Domestic primary aluminium producers pitch hard to counter cheap imports

The domestic aluminium industry is capable of substituting 100 per cent primary products and about 50 per cent of downstream products that are imported into India with its existing capacities, said industry officials.
In a bid to bring down the country’s aluminium imports, domestic primary aluminium producers such as Hindalco Industries and Anil Agarwal-led Vedanta Ltd are working with the government at three levels—primary aluminium, scrap and downstream products.

The domestic primary aluminium producers have been seeking trade remedial measures, such as anti-dumping duty and anti-subsidy duty, but they are also working of new products.

“We are involved in quite a few import substitution projects and are working closely with the government currently to put more defence alloys and aluminium material,” Satish Pai, managing director at Hindalco Industries said at the company earnings concall. Currently, cheap aluminium imports constitute 60 per cent of the country’s total lightweight metal consumption.

The domestic aluminium industry is capable of substituting 100 per cent primary products and about 50 per cent of downstream products that are imported into India with its existing capacities, said industry officials.

Vedanta Ltd together with Bharat Aluminium Company Ltd has a total integrated aluminium capacity of 2.3 million tonne, while Aditya Birla Group company, Hindalco Industries has an aluminium smelting capacity of 1.3 million tonne.

Vedanta Aluminium has put up a facility to make alloy wheels, becoming the first player in India to commercially produce primary foundry alloys for Indian automobile industry,” said Sunil Duggal, chief executive officer at Vedanta Ltd.

India has been one of the largest importers of primary foundry alloys until two years ago.

Alongside, to counter the heavy aluminium scrap imports, domestic producers have been asking the government and Bureau of Industry Standard (BIS) to develop quality standards for aluminium scrap imports in accordance with international aluminium scrap standards of European Union and China.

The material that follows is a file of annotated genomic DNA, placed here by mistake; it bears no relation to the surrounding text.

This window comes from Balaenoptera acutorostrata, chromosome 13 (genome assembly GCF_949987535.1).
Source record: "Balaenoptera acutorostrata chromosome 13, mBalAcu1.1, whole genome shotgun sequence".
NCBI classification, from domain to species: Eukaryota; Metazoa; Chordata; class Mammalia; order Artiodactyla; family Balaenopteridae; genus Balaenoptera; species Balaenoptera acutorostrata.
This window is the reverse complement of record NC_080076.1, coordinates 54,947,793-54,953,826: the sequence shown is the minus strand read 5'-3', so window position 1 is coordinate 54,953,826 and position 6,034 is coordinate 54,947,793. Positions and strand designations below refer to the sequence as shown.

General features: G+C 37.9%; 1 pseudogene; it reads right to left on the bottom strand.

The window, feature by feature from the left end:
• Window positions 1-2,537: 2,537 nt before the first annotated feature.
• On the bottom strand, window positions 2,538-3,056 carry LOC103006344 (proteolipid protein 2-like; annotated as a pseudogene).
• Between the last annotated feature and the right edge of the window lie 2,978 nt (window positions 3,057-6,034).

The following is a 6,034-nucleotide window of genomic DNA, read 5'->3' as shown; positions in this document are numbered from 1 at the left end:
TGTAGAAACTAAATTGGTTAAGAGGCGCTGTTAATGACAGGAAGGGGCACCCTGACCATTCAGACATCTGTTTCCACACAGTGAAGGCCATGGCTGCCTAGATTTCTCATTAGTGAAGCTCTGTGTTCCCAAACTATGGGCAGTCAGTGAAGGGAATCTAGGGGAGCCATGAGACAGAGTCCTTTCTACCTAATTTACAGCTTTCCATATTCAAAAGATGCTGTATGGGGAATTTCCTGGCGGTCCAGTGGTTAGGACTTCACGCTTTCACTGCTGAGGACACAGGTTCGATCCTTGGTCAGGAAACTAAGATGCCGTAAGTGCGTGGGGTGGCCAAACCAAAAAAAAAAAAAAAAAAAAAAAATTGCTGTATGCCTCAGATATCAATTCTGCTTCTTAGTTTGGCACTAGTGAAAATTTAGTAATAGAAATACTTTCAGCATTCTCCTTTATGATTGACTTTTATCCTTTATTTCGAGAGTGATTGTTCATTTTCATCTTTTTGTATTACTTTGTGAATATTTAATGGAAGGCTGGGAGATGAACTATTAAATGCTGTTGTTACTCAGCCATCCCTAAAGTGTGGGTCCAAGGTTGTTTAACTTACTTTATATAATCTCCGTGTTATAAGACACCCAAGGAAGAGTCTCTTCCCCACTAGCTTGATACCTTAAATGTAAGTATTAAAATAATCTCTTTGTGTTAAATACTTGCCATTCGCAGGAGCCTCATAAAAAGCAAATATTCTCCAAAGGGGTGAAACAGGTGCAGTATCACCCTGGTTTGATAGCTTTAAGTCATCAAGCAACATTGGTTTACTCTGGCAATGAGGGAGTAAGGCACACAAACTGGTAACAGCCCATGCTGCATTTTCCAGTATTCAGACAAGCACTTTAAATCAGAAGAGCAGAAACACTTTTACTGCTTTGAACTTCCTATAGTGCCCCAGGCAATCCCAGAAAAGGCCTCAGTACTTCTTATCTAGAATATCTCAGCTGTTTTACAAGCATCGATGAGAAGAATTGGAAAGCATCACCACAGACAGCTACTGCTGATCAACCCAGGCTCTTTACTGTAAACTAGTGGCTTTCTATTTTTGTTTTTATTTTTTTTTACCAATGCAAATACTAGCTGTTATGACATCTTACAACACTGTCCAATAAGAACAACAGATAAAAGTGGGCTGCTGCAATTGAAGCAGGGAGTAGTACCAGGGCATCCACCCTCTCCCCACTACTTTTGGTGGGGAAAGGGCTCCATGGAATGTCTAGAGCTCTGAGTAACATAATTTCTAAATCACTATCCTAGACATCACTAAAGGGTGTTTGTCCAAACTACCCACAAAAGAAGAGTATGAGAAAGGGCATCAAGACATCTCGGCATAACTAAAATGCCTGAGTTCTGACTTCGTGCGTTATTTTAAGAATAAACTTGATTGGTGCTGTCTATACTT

The industry also wants a non-ferrous metal recycling policy and incentives for recycling of domestic aluminium scrap so that India does not have to depend on imported scrap. Aluminium scrap constituted 62 percent of the total aluminium imports in FY20.

While the plan to lower imports of the metal looks strong, there continues to be strong scope for circumvention, which could leave the producers’ efforts ineffective.

"In order to have a check on possible circumvention, we are requesting the government (of India) to establish Aluminium Import Monitoring system and start tracking the Aluminium metal import possibilities into India under various HS codes even before the actual import can happen," said Duggal.

An import monitoring system has already been established by the government for the steel industry.  

“With these developments within the industry Vedanta Aluminium hopes to increase its domestic market share by about 4-5 percent within one year and by another 5-7 percent within next year,” said Duggal.

Vedanta Aluminium contributes to about 40 per cent of primary aluminium consumption market share in India, according to FY20 data.

When it comes to over-all aluminium consumption of India, the company contributes around 17 per cent of the market share, since 60 per cent of country’s aluminium requirement is met completely through imports, Duggal added.

On the pricing front, imported primary products enjoy inherent benefits under various export promotional schemes passed on by the government of respective countries to their exporters along with duty free imports from countries having trade agreements with India.  

However, the cost of production in India is comparatively high mainly because of logistics expenses and taxes. If duty free imports are checked, the domestic industry would stand a chance for at par pricing to imports.

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